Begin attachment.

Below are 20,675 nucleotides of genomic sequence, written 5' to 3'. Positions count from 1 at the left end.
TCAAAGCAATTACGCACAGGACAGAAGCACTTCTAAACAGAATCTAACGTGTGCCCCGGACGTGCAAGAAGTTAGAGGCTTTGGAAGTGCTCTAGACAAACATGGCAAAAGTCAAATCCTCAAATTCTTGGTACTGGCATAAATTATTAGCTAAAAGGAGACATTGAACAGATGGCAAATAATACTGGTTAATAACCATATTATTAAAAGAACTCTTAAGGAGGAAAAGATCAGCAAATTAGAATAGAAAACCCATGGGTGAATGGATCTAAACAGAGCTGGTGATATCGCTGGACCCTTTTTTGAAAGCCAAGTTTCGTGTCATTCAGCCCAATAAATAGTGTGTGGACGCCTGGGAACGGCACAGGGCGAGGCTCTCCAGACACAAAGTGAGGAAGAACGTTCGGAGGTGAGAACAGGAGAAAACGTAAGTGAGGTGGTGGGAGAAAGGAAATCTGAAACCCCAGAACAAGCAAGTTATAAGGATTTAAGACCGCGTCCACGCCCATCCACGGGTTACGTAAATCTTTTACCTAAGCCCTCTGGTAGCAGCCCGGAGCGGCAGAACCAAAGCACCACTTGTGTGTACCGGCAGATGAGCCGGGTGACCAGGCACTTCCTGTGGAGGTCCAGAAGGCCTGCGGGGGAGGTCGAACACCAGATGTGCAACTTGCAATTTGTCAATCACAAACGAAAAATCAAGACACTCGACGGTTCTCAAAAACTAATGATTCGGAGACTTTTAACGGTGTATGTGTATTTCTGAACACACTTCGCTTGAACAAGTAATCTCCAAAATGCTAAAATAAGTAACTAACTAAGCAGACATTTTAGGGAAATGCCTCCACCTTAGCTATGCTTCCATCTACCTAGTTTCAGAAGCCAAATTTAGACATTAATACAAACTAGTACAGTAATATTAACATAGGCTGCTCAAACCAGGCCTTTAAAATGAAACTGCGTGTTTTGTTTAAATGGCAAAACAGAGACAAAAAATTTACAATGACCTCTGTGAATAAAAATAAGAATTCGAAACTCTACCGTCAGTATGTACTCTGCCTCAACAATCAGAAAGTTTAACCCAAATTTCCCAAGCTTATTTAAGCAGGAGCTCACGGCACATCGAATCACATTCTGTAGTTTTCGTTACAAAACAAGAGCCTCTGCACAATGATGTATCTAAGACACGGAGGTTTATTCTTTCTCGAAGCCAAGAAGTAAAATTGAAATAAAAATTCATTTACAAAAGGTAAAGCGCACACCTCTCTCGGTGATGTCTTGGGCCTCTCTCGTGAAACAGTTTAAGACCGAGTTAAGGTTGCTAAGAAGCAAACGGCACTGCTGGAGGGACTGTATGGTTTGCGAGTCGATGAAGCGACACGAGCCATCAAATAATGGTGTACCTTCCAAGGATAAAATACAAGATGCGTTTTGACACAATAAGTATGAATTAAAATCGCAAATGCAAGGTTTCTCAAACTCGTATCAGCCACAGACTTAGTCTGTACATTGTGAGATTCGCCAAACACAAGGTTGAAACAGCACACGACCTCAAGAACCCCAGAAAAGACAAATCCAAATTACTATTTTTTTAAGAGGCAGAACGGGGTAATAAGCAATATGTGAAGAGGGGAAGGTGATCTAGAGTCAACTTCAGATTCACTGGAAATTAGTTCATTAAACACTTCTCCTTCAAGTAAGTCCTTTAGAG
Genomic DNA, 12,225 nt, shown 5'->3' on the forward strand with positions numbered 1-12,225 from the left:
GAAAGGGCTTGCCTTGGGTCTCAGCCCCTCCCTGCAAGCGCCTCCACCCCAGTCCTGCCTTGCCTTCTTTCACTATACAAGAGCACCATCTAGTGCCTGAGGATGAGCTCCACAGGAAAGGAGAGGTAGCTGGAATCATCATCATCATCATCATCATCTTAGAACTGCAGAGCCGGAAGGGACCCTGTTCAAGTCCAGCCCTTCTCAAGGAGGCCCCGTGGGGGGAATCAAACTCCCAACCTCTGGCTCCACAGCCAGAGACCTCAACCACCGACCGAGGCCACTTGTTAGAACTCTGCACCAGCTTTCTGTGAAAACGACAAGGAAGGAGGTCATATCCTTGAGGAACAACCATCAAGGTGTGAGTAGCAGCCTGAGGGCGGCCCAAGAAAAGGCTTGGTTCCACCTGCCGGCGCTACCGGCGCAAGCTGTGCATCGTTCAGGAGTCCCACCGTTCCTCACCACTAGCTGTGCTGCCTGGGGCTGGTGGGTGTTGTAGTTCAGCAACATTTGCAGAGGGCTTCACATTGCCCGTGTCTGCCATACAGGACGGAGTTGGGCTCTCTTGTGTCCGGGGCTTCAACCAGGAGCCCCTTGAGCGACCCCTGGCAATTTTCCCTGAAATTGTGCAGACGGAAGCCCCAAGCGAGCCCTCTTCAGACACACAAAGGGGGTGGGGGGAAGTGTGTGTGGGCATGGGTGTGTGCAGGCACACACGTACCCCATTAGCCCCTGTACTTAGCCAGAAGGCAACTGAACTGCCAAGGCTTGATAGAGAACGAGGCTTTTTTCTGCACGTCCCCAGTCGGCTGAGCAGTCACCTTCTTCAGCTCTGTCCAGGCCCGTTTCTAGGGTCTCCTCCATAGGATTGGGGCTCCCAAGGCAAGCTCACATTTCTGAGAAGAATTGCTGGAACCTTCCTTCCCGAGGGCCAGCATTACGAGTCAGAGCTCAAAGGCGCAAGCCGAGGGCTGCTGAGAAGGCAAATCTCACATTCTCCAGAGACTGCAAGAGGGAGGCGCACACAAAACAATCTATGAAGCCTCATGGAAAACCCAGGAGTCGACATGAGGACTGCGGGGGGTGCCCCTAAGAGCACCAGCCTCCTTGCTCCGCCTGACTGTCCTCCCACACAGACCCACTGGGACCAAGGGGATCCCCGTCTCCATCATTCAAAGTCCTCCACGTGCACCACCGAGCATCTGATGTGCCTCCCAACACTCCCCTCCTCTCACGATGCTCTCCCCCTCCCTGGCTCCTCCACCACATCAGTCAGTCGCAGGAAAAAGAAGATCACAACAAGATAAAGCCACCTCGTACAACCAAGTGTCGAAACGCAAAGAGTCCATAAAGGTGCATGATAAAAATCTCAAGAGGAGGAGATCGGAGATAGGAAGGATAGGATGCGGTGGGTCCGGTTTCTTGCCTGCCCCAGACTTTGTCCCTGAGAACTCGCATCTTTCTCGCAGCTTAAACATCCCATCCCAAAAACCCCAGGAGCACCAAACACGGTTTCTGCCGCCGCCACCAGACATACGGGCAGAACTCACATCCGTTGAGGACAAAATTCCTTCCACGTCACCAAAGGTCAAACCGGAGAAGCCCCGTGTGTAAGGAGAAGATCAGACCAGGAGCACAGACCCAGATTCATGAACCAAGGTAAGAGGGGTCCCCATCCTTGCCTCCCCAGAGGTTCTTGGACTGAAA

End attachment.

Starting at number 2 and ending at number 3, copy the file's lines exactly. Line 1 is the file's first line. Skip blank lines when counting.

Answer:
TCAAAGCAATTACGCACAGGACAGAAGCACTTCTAAACAGAATCTAACGTGTGCCCCGGACGTGCAAGAAGTTAGAGGCTTTGGAAGTGCTCTAGACAAACATGGCAAAAGTCAAATCCTCAAATTCTTGGTACTGGCATAAATTATTAGCTAAAAGGAGACATTGAACAGATGGCAAATAATACTGGTTAATAACCATATTATTAAAAGAACTCTTAAGGAGGAAAAGATCAGCAAATTAGAATAGAAAACCCATGGGTGAATGGATCTAAACAGAGCTGGTGATATCGCTGGACCCTTTTTTGAAAGCCAAGTTTCGTGTCATTCAGCCCAATAAATAGTGTGTGGACGCCTGGGAACGGCACAGGGCGAGGCTCTCCAGACACAAAGTGAGGAAGAACGTTCGGAGGTGAGAACAGGAGAAAACGTAAGTGAGGTGGTGGGAGAAAGGAAATCTGAAACCCCAGAACAAGCAAGTTATAAGGATTTAAGACCGCGTCCACGCCCATCCACGGGTTACGTAAATCTTTTACCTAAGCCCTCTGGTAGCAGCCCGGAGCGGCAGAACCAAAGCACCACTTGTGTGTACCGGCAGATGAGCCGGGTGACCAGGCACTTCCTGTGGAGGTCCAGAAGGCCTGCGGGGGAGGTCGAACACCAGATGTGCAACTTGCAATTTGTCAATCACAAACGAAAAATCAAGACACTCGACGGTTCTCAAAAACTAATGATTCGGAGACTTTTAACGGTGTATGTGTATTTCTGAACACACTTCGCTTGAACAAGTAATCTCCAAAATGCTAAAATAAGTAACTAACTAAGCAGACATTTTAGGGAAATGCCTCCACCTTAGCTATGCTTCCATCTACCTAGTTTCAGAAGCCAAATTTAGACATTAATACAAACTAGTACAGTAATATTAACATAGGCTGCTCAAACCAGGCCTTTAAAATGAAACTGCGTGTTTTGTTTAAATGGCAAAACAGAGACAAAAAATTTACAATGACCTCTGTGAATAAAAATAAGAATTCGAAACTCTACCGTCAGTATGTACTCTGCCTCAACAATCAGAAAGTTTAACCCAAATTTCCCAAGCTTATTTAAGCAGGAGCTCACGGCACATCGAATCACATTCTGTAGTTTTCGTTACAAAACAAGAGCCTCTGCACAATGATGTATCTAAGACACGGAGGTTTATTCTTTCTCGAAGCCAAGAAGTAAAATTGAAATAAAAATTCATTTACAAAAGGTAAAGCGCACACCTCTCTCGGTGATGTCTTGGGCCTCTCTCGTGAAACAGTTTAAGACCGAGTTAAGGTTGCTAAGAAGCAAACGGCACTGCTGGAGGGACTGTATGGTTTGCGAGTCGATGAAGCGACACGAGCCATCAAATAATGGTGTACCTTCCAAGGATAAAATACAAGATGCGTTTTGACACAATAAGTATGAATTAAAATCGCAAATGCAAGGTTTCTCAAACTCGTATCAGCCACAGACTTAGTCTGTACATTGTGAGATTCGCCAAACACAAGGTTGAAACAGCACACGACCTCAAGAACCCCAGAAAAGACAAATCCAAATTACTATTTTTTTAAGAGGCAGAACGGGGTAATAAGCAATATGTGAAGAGGGGAAGGTGATCTAGAGTCAACTTCAGATTCACTGGAAATTAGTTCATTAAACACTTCTCCTTCAAGTAAGTCCTTTAGAG
Genomic DNA, 12,225 nt, shown 5'->3' on the forward strand with positions numbered 1-12,225 from the left: